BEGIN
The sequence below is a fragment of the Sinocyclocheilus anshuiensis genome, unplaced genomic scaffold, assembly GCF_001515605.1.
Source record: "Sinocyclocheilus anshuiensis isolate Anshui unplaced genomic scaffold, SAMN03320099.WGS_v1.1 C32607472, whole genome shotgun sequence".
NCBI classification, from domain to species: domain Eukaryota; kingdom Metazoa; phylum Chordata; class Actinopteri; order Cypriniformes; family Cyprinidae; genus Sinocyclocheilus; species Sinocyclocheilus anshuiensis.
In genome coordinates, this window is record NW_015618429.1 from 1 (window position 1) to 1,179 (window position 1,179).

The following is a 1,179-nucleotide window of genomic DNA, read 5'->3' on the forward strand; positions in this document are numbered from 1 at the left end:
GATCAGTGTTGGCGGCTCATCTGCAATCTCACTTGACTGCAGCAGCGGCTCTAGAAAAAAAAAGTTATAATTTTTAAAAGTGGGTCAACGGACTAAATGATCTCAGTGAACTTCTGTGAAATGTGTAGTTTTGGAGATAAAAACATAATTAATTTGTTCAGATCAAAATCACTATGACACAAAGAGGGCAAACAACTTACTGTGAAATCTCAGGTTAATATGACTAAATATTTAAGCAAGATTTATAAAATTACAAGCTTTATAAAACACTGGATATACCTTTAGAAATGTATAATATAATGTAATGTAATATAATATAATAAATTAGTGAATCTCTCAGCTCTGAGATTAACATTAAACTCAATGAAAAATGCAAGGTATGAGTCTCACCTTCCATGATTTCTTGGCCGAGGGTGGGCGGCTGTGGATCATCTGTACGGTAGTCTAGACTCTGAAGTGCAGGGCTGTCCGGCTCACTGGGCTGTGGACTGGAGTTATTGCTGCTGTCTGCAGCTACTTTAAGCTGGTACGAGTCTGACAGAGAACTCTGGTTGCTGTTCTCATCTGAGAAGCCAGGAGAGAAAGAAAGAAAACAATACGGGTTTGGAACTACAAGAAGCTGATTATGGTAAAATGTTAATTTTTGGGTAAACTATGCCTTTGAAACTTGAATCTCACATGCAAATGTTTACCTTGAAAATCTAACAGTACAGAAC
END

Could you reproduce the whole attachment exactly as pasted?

The sequence below is a fragment of the Sinocyclocheilus anshuiensis genome, unplaced genomic scaffold, assembly GCF_001515605.1.
Source record: "Sinocyclocheilus anshuiensis isolate Anshui unplaced genomic scaffold, SAMN03320099.WGS_v1.1 C32607472, whole genome shotgun sequence".
NCBI classification, from domain to species: domain Eukaryota; kingdom Metazoa; phylum Chordata; class Actinopteri; order Cypriniformes; family Cyprinidae; genus Sinocyclocheilus; species Sinocyclocheilus anshuiensis.
In genome coordinates, this window is record NW_015618429.1 from 1 (window position 1) to 1,179 (window position 1,179).

The following is a 1,179-nucleotide window of genomic DNA, read 5'->3' on the forward strand; positions in this document are numbered from 1 at the left end:
GATCAGTGTTGGCGGCTCATCTGCAATCTCACTTGACTGCAGCAGCGGCTCTAGAAAAAAAAAGTTATAATTTTTAAAAGTGGGTCAACGGACTAAATGATCTCAGTGAACTTCTGTGAAATGTGTAGTTTTGGAGATAAAAACATAATTAATTTGTTCAGATCAAAATCACTATGACACAAAGAGGGCAAACAACTTACTGTGAAATCTCAGGTTAATATGACTAAATATTTAAGCAAGATTTATAAAATTACAAGCTTTATAAAACACTGGATATACCTTTAGAAATGTATAATATAATGTAATGTAATATAATATAATAAATTAGTGAATCTCTCAGCTCTGAGATTAACATTAAACTCAATGAAAAATGCAAGGTATGAGTCTCACCTTCCATGATTTCTTGGCCGAGGGTGGGCGGCTGTGGATCATCTGTACGGTAGTCTAGACTCTGAAGTGCAGGGCTGTCCGGCTCACTGGGCTGTGGACTGGAGTTATTGCTGCTGTCTGCAGCTACTTTAAGCTGGTACGAGTCTGACAGAGAACTCTGGTTGCTGTTCTCATCTGAGAAGCCAGGAGAGAAAGAAAGAAAACAATACGGGTTTGGAACTACAAGAAGCTGATTATGGTAAAATGTTAATTTTTGGGTAAACTATGCCTTTGAAACTTGAATCTCACATGCAAATGTTTACCTTGAAAATCTAACAGTACAGAAC